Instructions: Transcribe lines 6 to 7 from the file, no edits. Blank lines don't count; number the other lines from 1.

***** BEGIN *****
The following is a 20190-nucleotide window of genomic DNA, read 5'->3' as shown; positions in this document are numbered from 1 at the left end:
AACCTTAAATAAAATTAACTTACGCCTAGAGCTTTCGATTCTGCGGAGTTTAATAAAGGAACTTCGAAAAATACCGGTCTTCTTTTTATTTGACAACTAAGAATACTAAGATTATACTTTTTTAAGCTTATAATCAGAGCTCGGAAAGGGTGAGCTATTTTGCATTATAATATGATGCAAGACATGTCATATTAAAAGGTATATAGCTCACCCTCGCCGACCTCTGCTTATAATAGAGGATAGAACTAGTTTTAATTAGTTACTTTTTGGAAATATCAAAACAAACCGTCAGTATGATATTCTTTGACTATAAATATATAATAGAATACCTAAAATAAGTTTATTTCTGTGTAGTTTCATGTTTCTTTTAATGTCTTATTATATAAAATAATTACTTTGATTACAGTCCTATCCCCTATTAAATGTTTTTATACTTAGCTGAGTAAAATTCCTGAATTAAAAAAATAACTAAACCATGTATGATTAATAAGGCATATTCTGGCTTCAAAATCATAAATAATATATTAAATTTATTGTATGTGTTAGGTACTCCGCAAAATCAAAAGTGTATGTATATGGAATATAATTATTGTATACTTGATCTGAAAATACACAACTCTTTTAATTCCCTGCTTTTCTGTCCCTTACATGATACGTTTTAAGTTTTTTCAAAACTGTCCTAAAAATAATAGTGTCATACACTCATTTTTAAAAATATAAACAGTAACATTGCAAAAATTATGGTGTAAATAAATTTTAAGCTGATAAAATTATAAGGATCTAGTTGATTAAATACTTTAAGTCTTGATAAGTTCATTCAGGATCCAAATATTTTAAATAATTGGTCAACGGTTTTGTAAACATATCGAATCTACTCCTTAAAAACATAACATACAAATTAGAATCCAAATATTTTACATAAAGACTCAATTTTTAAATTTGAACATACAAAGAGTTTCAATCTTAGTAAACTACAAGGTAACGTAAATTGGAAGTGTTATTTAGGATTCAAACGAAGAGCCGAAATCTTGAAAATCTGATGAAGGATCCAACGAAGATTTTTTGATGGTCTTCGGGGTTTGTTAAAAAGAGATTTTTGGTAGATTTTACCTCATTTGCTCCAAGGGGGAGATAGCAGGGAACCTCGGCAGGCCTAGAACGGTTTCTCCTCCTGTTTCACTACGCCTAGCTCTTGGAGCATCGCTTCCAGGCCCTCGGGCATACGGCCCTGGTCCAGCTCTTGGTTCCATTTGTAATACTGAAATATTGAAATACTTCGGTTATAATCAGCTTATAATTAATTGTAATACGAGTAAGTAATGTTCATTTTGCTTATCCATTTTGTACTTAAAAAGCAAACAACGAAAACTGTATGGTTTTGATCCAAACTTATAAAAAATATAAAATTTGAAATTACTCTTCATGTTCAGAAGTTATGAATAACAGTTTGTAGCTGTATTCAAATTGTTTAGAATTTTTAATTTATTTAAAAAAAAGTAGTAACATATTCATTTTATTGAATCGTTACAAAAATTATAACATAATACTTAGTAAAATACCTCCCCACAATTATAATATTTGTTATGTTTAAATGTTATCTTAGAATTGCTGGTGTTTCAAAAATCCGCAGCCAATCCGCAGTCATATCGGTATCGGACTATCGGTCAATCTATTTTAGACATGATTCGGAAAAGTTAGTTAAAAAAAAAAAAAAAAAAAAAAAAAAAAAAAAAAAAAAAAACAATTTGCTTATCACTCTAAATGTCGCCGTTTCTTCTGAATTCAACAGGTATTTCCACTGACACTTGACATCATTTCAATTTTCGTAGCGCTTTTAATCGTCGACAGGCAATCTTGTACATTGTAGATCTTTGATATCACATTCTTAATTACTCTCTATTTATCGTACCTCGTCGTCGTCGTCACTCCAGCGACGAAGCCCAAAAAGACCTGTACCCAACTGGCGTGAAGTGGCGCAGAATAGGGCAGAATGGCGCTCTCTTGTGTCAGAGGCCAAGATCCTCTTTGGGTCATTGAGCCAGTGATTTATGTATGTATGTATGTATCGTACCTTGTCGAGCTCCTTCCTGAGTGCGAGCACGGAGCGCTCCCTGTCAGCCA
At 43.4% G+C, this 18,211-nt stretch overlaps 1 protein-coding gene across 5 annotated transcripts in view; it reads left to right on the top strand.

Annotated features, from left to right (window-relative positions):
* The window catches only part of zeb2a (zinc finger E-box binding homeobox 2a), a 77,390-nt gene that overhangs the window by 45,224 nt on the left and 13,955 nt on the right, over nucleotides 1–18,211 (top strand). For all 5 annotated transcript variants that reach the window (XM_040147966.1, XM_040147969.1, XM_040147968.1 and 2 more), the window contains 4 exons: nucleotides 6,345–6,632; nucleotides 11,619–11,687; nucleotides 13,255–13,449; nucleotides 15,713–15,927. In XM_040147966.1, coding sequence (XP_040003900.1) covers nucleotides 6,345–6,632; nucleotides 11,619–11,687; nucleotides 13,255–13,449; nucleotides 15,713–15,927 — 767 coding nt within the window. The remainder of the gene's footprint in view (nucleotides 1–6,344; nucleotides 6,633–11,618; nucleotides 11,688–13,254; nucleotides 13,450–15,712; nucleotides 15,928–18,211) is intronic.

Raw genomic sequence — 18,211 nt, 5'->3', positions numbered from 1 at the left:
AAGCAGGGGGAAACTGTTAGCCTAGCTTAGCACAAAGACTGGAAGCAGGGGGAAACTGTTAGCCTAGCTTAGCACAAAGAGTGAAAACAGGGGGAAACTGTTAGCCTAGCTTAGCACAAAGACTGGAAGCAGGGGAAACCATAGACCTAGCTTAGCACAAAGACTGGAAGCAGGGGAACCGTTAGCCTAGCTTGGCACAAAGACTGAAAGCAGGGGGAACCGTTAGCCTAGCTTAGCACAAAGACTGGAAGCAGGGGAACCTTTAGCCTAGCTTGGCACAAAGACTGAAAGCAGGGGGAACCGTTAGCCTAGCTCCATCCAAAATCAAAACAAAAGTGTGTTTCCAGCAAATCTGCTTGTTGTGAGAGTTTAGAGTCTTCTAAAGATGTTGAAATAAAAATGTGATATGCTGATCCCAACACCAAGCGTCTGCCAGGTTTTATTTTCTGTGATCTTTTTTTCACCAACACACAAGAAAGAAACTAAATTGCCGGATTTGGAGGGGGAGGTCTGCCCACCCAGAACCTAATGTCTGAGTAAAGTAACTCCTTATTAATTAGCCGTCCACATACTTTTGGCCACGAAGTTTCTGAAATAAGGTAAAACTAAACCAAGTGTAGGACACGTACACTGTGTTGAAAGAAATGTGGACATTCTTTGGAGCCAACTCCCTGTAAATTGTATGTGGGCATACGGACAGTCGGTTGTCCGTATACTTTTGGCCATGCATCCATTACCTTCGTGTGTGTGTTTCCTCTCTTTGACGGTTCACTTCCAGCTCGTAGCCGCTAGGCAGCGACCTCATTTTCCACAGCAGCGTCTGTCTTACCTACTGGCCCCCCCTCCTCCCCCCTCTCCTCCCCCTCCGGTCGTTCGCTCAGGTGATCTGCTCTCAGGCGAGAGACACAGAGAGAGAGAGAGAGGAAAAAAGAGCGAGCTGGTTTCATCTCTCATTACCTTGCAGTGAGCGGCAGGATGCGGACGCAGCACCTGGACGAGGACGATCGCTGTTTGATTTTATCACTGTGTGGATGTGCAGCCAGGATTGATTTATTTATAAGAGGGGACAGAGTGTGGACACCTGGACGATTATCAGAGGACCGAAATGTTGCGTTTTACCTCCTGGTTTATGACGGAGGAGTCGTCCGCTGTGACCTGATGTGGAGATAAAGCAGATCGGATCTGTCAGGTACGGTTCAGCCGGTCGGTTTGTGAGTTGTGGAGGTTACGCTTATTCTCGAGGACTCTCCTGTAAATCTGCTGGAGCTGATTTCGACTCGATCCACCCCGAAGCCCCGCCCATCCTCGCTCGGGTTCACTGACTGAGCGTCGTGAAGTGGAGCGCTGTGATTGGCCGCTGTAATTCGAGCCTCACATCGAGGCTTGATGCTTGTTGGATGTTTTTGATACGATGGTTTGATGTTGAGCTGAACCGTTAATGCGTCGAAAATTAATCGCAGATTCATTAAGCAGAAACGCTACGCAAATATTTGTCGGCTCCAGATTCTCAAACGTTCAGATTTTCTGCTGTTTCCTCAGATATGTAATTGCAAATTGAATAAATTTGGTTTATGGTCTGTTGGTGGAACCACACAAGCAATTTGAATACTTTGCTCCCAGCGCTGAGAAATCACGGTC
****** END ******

Raw genomic sequence — 18,211 nt, 5'->3', positions numbered from 1 at the left:
AAGCAGGGGGAAACTGTTAGCCTAGCTTAGCACAAAGACTGGAAGCAGGGGGAAACTGTTAGCCTAGCTTAGCACAAAGAGTGAAAACAGGGGGAAACTGTTAGCCTAGCTTAGCACAAAGACTGGAAGCAGGGGAAACCATAGACCTAGCTTAGCACAAAGACTGGAAGCAGGGGAACCGTTAGCCTAGCTTGGCACAAAGACTGAAAGCAGGGGGAACCGTTAGCCTAGCTTAGCACAAAGACTGGAAGCAGGGGAACCTTTAGCCTAGCTTGGCACAAAGACTGAAAGCAGGGGGAACCGTTAGCCTAGCTCCATCCAAAATCAAAACAAAAGTGTGTTTCCAGCAAATCTGCTTGTTGTGAGAGTTTAGAGTCTTCTAAAGATGTTGAAATAAAAATGTGATATGCTGATCCCAACACCAAGCGTCTGCCAGGTTTTATTTTCTGTGATCTTTTTTTCACCAACACACAAGAAAGAAACTAAATTGCCGGATTTGGAGGGGGAGGTCTGCCCACCCAGAACCTAATGTCTGAGTAAAGTAACTCCTTATTAATTAGCCGTCCACATACTTTTGGCCACGAAGTTTCTGAAATAAGGTAAAACTAAACCAAGTGTAGGACACGTACACTGTGTTGAAAGAAATGTGGACATTCTTTGGAGCCAACTCCCTGTAAATTGTATGTGGGCATACGGACAGTCGGTTGTCCGTATACTTTTGGCCATGCATCCATTACCTTCGTGTGTGTGTTTCCTCTCTTTGACGGTTCACTTCCAGCTCGTAGCCGCTAGGCAGCGACCTCATTTTCCACAGCAGCGTCTGTCTTACCTACTGGCCCCCCCTCCTCCCCCCTCTCCTCCCCCTCCGGTCGTTCGCTCAGGTGATCTGCTCTCAGGCGAGAGACACAGAGAGAGAGAGAGAGGAAAAAAGAGCGAGCTGGTTTCATCTCTCATTACCTTGCAGTGAGCGGCAGGATGCGGACGCAGCACCTGGACGAGGACGATCGCTGTTTGATTTTATCACTGTGTGGATGTGCAGCCAGGATTGATTTATTTATAAGAGGGGACAGAGTGTGGACACCTGGACGATTATCAGAGGACCGAAATGTTGCGTTTTACCTCCTGGTTTATGACGGAGGAGTCGTCCGCTGTGACCTGATGTGGAGATAAAGCAGATCGGATCTGTCAGGTACGGTTCAGCCGGTCGGTTTGTGAGTTGTGGAGGTTACGCTTATTCTCGAGGACTCTCCTGTAAATCTGCTGGAGCTGATTTCGACTCGATCCACCCCGAAGCCCCGCCCATCCTCGCTCGGGTTCACTGACTGAGCGTCGTGAAGTGGAGCGCTGTGATTGGCCGCTGTAATTCGAGCCTCACATCGAGGCTTGATGCTTGTTGGATGTTTTTGATACGATGGTTTGATGTTGAGCTGAACCGTTAATGCGTCGAAAATTAATCGCAGATTCATTAAGCAGAAACGCTACGCAAATATTTGTCGGCTCCAGATTCTCAAACGTTCAGATTTTCTGCTGTTTCCTCAGATATGTAATTGCAAATTGAATAAATTTGGTTTATGGTCTGTTGGTGGAACCACACAAGCAATTTGAATACTTTGCTCCCAGCGCTGAGAAATCACGGTC